ECB shouldn't reduce Test match cricket

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Football News

The English Cricket Board (ECB), led by new chairman Colin Graves and chief executive Tom Harrison, have recognised that the game in England needs an overhaul in order to keep pace with the demands of the ever-changing cricket world, and those of society in general, which demands instant entertainment and gratification.

As a consequence the English game could face huge changes from 2016 onwards if the ECB get their way.

It looks like the possible proposals could be at the expense of Test cricket with the possibility that the number of Test matches during the English summer will be cut to just five, from seven, in order to accommodate the other forms of cricket.

Is this the right thing to do?

The ECB’s possible proposals, in general, do seem to be logical and something that critics of the game in our country have been demanding.

A Big Bash type T20 tournament is required, of that there is no doubt, after seeing the success of the Indian Premier League and the Big Bash League in Australia, and the ECB have recognised this. Supporters in general will be very happy with the new proposals to try and implement an English version.

It will be tricky to organise for the ECB but there is a very strong case for regional franchises, meaning less teams involved, and therefore a stronger competition involving all the England stars, available because of reduced Tests, as well as some of the very best players from around the World. There will be less games but the quality of those games is the most important thing rather than the quantity. The current T20 tournament lasts far too long.

Voting system 

Counties though will need to vote for this proposal which will be very difficult for them to do if they are to lose out financially, particularly counties who do not have Test match or ODI income during the season. The ECB will need a well-thought out plan to persuade the counties. Compensation could be one option.

Kevin Pietersen has long been an advocate of England adopting a more competitive and exciting T20 tournament to rival other countries and it appears he may get his wish which could ultimately see England’s leading run-scorer once again play in England, as well as many other top players from around the World. We all want to see the likes of Chris Gayle playing in England so why not make it happen?

An FA Cup style 50-over knockout tournament, as proposed by former England captain Michael Vaughan, also looks a fantastic idea.

Involving clubs outside the counties, whether they be minor counties or club ECB Premier League teams, who could spring a surprise or two and will keep the counties on their toes, will boost everyone and will show that the transition from club to county level is not necessarily a closed shop or huge leap in class. Just like Australian grade cricketers know that if they perform consistently for their first grade side they can play first-class cricket for their State.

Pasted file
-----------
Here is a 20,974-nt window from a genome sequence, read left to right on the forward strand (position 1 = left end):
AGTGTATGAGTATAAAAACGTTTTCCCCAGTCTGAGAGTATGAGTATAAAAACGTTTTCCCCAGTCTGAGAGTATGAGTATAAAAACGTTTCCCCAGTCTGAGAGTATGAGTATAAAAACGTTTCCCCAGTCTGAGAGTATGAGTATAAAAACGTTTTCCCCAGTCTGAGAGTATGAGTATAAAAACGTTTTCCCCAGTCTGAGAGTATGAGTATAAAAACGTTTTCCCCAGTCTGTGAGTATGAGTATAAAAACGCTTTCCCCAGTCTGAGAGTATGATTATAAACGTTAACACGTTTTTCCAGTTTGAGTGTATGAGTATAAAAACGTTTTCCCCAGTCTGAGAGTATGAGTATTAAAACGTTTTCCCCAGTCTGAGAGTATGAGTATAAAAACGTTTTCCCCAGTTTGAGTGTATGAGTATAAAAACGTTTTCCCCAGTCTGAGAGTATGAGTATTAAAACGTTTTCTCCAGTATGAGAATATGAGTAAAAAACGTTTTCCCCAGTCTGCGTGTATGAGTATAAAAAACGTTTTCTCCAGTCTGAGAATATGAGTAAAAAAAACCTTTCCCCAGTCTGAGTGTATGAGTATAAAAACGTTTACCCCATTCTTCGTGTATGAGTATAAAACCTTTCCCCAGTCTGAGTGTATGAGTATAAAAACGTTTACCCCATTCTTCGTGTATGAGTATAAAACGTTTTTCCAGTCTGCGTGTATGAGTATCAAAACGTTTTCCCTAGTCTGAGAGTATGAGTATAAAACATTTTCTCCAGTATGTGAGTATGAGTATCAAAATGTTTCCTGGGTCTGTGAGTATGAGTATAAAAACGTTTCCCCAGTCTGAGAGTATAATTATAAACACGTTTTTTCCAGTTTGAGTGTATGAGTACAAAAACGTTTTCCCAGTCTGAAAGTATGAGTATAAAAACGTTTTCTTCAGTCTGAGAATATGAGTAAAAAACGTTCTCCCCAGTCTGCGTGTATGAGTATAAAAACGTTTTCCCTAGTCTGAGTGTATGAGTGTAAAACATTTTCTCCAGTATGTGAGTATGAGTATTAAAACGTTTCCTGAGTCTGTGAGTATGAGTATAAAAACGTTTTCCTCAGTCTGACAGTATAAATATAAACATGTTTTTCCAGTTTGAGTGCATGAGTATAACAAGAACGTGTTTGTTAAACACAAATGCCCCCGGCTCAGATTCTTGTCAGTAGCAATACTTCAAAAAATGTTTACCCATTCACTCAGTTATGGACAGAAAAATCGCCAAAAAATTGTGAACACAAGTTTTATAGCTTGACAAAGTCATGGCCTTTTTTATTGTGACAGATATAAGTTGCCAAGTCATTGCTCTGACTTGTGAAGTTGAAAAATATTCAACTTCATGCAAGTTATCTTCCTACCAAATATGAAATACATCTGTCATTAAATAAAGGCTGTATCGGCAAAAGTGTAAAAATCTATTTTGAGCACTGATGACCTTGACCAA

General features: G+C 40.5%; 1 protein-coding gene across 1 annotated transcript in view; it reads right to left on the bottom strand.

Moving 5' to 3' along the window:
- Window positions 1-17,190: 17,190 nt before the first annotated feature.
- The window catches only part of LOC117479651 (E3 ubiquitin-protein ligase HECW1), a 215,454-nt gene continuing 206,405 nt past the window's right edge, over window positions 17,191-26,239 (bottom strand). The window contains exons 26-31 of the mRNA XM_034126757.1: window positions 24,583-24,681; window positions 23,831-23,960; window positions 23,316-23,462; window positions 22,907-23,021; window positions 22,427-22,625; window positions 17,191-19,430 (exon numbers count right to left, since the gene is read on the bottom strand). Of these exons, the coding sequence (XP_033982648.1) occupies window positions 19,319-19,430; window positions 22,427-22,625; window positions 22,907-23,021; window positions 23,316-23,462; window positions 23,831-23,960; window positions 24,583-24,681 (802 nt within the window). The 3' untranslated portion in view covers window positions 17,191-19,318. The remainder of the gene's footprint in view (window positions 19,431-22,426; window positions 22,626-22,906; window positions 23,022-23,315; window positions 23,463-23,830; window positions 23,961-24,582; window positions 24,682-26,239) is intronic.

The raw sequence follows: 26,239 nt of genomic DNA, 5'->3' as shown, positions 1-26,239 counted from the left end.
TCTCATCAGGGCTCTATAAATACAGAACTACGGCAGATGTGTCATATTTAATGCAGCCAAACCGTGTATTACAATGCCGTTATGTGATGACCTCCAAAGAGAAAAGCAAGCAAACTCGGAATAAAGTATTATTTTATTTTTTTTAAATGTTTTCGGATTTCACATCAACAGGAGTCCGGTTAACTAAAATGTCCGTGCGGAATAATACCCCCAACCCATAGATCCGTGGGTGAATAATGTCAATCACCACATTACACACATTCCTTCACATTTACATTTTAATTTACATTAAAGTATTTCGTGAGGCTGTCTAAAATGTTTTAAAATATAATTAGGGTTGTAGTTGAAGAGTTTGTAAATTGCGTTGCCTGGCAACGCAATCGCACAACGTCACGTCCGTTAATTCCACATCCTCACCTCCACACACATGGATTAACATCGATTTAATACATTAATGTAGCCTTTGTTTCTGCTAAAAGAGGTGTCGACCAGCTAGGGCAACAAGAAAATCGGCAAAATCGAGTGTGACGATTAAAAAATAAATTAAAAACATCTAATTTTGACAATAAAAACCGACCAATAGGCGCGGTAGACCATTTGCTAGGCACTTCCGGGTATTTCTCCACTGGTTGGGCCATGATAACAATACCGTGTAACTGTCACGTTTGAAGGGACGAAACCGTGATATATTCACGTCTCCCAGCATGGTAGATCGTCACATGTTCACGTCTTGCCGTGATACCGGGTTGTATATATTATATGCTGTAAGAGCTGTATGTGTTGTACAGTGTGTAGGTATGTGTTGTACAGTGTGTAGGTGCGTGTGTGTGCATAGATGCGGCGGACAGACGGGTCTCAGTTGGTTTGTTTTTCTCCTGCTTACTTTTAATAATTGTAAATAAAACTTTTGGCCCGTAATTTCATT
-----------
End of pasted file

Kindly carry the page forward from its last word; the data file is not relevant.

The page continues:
The County Championship is also up for discussion which could lead to games being reduced to three days rather than four, which used to be the case, and fewer games being played.

Balance is needed 

For me though Test cricket is the pinnacle of the game but I have a feeling that supporters of Test cricket compared to T20 cricket are becoming less and less as the clamour for instant entertainment gathers momentum.

Should Test cricket matches be reduced to accommodate other forms of the game when Test cricket grounds up and down the country continue to attract very good crowds compared to most of the rest of the World.

However, even though the purists of the game have little time for T20 cricket, there must be a balance between the different formats if England are to achieve more at international level. T20 appeals to the wider public so it would be folly to dismiss it but to accommodate all forms of cricket there must be sacrifices.

2005, when England and the country were on top of the World after beating Australia in The Ashes, appears to be in the past and reform is urgently required for England to regain their status as one of the best teams in World cricket.

Colin Graves has certainly started his new role with fresh ideas and a real intent to deliver what is best for English cricket. Lets hope that he does deliver and is not opposed by club chairman who try to protect themselves rather than look at the greater good of the game in England.

If England win the World Cup in 2019 and are holders of The Ashes by then we will no doubt forgive the ECB for their reforms, no matter how radical they may be.

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Kevin Pietersen
England cricket

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